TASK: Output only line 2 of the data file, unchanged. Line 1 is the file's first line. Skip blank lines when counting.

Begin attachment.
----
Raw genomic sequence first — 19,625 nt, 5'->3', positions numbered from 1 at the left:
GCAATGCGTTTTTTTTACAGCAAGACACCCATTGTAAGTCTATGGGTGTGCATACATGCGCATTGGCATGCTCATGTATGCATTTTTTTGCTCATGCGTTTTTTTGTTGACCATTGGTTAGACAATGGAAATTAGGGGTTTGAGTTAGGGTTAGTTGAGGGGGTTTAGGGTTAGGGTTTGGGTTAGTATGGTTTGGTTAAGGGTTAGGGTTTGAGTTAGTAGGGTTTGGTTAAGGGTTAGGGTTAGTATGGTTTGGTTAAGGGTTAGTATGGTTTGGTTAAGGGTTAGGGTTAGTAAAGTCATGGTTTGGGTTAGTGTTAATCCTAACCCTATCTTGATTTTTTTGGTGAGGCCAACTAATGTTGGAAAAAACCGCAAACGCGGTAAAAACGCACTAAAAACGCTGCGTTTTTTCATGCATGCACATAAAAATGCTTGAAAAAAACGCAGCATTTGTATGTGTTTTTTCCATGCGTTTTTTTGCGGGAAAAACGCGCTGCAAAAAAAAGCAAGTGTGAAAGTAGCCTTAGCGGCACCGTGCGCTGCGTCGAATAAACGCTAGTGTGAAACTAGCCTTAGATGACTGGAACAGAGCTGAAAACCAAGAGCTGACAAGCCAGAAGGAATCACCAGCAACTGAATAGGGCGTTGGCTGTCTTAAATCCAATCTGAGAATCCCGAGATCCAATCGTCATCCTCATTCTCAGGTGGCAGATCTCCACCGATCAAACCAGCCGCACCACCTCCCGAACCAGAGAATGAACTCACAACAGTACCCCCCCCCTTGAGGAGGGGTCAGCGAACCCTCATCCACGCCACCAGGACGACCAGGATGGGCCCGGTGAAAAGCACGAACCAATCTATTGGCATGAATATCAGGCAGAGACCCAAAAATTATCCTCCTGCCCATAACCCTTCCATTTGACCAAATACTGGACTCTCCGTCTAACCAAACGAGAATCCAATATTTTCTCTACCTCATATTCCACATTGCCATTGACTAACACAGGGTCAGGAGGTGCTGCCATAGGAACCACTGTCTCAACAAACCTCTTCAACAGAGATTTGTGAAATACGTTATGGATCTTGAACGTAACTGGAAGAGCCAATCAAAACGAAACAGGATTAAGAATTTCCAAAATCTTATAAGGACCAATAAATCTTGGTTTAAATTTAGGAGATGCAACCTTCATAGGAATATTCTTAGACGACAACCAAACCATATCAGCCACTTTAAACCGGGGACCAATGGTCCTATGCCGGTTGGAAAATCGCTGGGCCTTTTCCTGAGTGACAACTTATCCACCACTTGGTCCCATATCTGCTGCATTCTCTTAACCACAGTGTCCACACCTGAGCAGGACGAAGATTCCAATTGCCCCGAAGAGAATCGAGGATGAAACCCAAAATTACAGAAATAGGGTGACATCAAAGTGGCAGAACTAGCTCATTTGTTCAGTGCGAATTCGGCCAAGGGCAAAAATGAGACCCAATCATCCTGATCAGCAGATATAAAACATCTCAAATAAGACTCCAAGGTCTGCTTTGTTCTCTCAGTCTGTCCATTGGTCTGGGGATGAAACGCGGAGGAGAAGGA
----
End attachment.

GCAATGCGTTTTTTTTACAGCAAGACACCCATTGTAAGTCTATGGGTGTGCATACATGCGCATTGGCATGCTCATGTATGCATTTTTTTGCTCATGCGTTTTTTTGTTGACCATTGGTTAGACAATGGAAATTAGGGGTTTGAGTTAGGGTTAGTTGAGGGGGTTTAGGGTTAGGGTTTGGGTTAGTATGGTTTGGTTAAGGGTTAGGGTTTGAGTTAGTAGGGTTTGGTTAAGGGTTAGGGTTAGTATGGTTTGGTTAAGGGTTAGTATGGTTTGGTTAAGGGTTAGGGTTAGTAAAGTCATGGTTTGGGTTAGTGTTAATCCTAACCCTATCTTGATTTTTTTGGTGAGGCCAACTAATGTTGGAAAAAACCGCAAACGCGGTAAAAACGCACTAAAAACGCTGCGTTTTTTCATGCATGCACATAAAAATGCTTGAAAAAAACGCAGCATTTGTATGTGTTTTTTCCATGCGTTTTTTTGCGGGAAAAACGCGCTGCAAAAAAAAGCAAGTGTGAAAGTAGCCTTAGCGGCACCGTGCGCTGCGTCGAATAAACGCTAGTGTGAAACTAGCCTTAGATGACTGGAACAGAGCTGAAAACCAAGAGCTGACAAGCCAGAAGGAATCACCAGCAACTGAATAGGGCGTTGGCTGTCTTAAATCCAATCTGAGAATCCCGAGATCCAATCGTCATCCTCATTCTCAGGTGGCAGATCTCCACCGATCAAACCAGCCGCACCACCTCCCGAACCAGAGAATGAACTCACAACAGTACCCCCCCCCTTGAGGAGGGGTCAGCGAACCCTCATCCACGCCACCAGGACGACCAGGATGGGCCCGGTGAAAAGCACGAACCAATCTATTGGCATGAATATCAGGCAGAGACCCAAAAATTATCCTCCTGCCCATAACCCTTCCATTTGACCAAATACTGGACTCTCCGTCTAACCAAACGAGAATCCAATATTTTCTCTACCTCATATTCCACATTGCCATTGACTAACACAGGGTCAGGAGGTGCTGCCATAGGAACCACTGTCTCAACAAACCTCTTCAACAGAGATTTGTGAAATACGTTATGGATCTTGAACGTAACTGGAAGAGCCAATCAAAACGAAACAGGATTAAGAATTTCCAAAATCTTATAAGGACCAATAAATCTTGGTTTAAATTTAGGAGATGCAACCTTCATAGGAATATTCTTAGACGACAACCAAACCATATCAGCCACTTTAAACCGGGGACCAATGGTCCTATGCCGGTTGGAAAATCGCTGGGCCTTTTCCTGAGTGACAACTTATCCACCACTTGGTCCCATATCTGCTGCATTCTCTTAACCACAGTGTCCACACCTGAGCAGGACGAAGATTCCAATTGCCCCGAAGAGAATCGAGGATGAAACCCAAAATTACAGAAATAGGGTGACATCAAAGTGGCAGAACTAGCTCATTTGTTCAGTGCGAATTCGGCCAAGGGCAAAAATGAGACCCAATCATCCTGATCAGCAGATATAAAACATCTCAAATAAGACTCCAAGGTCTGCTTTGTTCTCTCAGTCTGTCCATTGGTCTGGGGATGAAACGCGGAGGAGAAGGA